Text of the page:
Society: Susan Goldstein has facilitated transactions in Sarasota and Manatee counties for over 15 years, totaling over $ 100 million. In the Sarasota area, an influx of new residents from other parts of the country is driving some commercial real estate activity. âBasically the economy is that new residents need new services that are met by commercial real estate,â says Goldstein. âThe dynamics of our market are very different from those of the global market. The strong residential market is the basis of our strong commercial market.
Opportunities: While it is clear that more people than ever are working from home, Goldstein sees opportunities in the office market. âI think any kind of change creates opportunities for investors and business owners,â she says. âI think the biggest struggle will be having realistic expectations on both sides. There are potential buyers who believe they can find flights. I don’t see a lot of thefts there. And then the owners – the sellers of properties – have to look at where the market is, where we think it is going and price it appropriately and react when we determine where the market is.
The pandemic has encouraged work-from-home situations that have led some companies to downsize spaces, but Goldstein says offices will continue to be important to company culture and creativity. Some businesses may also need more square footage for social distancing. âThere are companies that are going to grow, and there are companies that are going to reduce their footprint,â she says.
Beyond the office market, Goldstein sees continued opportunities to come in the industrial space. âIt is certain that the industrial market has been and will continue to be hot,â she says. âPart of the result of the pandemic is that many companies are trying to move their operations or supply chains locally or at least to the United States, which is creating a high demand for industrial products. “
Threats: The retail sector has been hit hard by the pandemic, with store vacancies and bankruptcies dotting the landscape, both locally and nationally. Note: Real estate data company CoStar Group reports that the top 40 retailers that filed for Chapter 11 bankruptcy protection and the 11,157 stores that closed this year have both set new annual records.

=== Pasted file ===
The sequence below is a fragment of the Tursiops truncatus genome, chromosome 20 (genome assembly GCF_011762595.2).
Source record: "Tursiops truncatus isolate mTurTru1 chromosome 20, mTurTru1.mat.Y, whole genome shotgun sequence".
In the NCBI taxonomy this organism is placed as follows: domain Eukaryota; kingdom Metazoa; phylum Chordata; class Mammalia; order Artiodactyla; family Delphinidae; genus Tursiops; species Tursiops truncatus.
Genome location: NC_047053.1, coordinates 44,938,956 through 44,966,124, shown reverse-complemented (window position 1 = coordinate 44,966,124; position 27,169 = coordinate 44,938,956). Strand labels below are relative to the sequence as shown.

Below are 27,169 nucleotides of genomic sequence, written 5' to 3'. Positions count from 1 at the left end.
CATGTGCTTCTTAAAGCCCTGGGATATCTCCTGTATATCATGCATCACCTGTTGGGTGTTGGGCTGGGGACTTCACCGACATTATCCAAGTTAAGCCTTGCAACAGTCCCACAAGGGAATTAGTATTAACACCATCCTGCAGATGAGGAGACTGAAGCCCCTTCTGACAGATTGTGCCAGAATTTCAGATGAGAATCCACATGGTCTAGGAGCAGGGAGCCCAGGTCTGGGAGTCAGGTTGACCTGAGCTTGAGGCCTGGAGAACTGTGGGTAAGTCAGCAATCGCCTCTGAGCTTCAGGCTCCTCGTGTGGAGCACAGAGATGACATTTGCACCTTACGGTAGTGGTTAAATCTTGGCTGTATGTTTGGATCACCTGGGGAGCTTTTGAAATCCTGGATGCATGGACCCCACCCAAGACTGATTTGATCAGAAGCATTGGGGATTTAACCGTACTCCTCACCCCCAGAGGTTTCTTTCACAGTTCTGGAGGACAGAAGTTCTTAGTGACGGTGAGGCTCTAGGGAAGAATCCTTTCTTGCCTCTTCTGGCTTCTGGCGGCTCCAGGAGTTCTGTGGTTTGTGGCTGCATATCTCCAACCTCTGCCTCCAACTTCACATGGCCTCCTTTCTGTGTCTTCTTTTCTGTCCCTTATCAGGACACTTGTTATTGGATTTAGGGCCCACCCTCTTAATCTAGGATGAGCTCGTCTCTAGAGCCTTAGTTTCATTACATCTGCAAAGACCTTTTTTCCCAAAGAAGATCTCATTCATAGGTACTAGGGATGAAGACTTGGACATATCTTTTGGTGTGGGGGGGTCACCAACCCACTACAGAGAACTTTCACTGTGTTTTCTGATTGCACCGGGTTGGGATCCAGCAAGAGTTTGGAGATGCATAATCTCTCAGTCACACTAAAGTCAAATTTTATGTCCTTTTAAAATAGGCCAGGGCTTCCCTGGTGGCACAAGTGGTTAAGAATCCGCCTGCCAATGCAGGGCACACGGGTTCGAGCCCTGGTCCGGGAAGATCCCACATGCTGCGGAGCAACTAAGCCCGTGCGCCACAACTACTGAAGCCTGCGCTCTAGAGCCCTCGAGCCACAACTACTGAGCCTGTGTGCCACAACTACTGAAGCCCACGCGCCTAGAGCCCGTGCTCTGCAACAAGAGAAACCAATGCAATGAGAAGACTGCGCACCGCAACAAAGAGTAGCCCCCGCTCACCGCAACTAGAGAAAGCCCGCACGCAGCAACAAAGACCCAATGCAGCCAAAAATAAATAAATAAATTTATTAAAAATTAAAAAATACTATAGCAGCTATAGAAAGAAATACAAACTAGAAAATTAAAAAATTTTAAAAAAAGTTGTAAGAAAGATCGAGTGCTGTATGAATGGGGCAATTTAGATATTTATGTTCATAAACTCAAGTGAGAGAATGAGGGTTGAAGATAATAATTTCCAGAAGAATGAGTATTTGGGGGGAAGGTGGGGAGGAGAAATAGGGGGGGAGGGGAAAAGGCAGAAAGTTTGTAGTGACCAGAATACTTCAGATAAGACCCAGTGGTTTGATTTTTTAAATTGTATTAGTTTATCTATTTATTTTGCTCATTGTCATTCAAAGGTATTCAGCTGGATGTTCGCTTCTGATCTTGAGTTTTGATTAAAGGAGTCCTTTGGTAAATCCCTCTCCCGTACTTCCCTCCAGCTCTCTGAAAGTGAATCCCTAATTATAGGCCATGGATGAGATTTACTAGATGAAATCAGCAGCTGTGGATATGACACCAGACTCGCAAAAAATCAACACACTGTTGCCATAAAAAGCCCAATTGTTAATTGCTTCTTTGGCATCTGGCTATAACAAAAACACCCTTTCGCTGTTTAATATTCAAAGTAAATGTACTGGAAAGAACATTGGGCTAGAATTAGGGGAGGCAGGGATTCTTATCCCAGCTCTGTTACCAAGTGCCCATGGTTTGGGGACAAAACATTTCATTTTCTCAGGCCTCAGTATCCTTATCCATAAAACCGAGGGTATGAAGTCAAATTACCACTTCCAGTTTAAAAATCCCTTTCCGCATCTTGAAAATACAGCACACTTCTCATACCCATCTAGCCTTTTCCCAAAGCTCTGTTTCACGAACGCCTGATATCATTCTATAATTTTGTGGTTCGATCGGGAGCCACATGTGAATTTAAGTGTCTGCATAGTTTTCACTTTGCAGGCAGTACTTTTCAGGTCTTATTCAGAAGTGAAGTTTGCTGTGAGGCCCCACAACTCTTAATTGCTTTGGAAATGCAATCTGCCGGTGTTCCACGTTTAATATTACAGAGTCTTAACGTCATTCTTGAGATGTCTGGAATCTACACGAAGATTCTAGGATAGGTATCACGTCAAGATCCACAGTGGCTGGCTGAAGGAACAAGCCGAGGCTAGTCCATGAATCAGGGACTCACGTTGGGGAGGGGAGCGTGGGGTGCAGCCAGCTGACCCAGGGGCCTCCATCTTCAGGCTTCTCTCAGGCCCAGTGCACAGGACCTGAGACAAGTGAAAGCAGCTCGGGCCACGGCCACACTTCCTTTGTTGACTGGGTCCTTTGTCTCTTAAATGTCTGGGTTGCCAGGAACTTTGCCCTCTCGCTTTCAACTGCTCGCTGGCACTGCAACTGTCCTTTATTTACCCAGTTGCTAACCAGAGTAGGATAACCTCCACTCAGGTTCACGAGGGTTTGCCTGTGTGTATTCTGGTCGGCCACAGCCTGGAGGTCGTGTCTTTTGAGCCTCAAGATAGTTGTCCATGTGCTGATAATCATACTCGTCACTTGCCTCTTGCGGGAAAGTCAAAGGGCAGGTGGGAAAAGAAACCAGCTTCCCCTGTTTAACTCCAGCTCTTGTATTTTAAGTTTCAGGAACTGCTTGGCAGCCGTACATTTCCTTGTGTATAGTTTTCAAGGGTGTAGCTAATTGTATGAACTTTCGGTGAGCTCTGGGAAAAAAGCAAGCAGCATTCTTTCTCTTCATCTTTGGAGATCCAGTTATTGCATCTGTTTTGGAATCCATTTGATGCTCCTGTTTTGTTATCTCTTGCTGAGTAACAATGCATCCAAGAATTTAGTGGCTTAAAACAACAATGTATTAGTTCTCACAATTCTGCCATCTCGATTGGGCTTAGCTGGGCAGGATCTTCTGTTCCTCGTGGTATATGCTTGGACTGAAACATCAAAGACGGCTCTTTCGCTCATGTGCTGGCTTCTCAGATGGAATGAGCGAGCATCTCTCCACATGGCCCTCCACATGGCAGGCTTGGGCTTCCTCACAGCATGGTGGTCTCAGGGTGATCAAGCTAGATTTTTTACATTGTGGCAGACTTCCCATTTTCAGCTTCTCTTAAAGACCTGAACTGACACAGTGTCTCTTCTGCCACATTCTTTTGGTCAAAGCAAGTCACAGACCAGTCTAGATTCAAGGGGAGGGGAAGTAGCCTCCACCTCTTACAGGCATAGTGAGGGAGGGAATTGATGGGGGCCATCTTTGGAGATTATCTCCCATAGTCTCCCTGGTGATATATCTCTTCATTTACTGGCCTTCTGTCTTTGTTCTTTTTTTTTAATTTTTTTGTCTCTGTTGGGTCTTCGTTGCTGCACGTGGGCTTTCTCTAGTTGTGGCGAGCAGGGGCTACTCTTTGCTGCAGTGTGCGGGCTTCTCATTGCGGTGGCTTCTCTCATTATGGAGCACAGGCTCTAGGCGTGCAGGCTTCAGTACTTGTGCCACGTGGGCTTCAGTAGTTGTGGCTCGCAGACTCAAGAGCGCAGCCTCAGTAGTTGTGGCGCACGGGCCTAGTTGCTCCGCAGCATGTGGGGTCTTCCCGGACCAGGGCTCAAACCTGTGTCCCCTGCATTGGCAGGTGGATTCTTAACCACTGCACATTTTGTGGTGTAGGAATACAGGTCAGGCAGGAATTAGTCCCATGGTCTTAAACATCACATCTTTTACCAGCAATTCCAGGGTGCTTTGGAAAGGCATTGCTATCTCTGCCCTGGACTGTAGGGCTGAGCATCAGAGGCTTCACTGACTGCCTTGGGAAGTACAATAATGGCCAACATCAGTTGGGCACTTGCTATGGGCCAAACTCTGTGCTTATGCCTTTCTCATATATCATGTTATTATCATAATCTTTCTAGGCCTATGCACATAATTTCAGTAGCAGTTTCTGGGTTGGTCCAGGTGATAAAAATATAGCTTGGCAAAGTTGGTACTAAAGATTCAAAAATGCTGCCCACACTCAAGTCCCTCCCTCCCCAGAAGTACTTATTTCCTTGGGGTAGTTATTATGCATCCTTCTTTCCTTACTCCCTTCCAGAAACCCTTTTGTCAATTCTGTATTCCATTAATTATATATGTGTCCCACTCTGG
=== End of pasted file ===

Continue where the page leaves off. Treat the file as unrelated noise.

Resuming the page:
On the flip side, Goldstein believes the region’s strong residential development will continue to support pockets of retail. As an example of the strength of commercial real estate, Goldstein cites a transaction in the St. Armands Circle submarket in Sarasota. Retail sales remain vacant on the circle, but it was also the site of a record-breaking sale this year when Limestone Asset Management and Orion Real Estate Group bought a pair of retail stores for $ 15.5 million. At $ 1,712 per square foot, it set a record in the shopping district for price per square foot, according to a Business Observer analysis.
In general, while 2020 has been a year of upheaval, Goldstein predicts a different kind of year to come. “I see a calm coming to the market with the end of the elections and the availability of these vaccines,” she said. For business owners, this could be a feeling of relief. âNow they really have to dig even deeper and figure out where they want to go and how real estate will be part of it,â says Goldstein. “I am very optimistic for 2021.”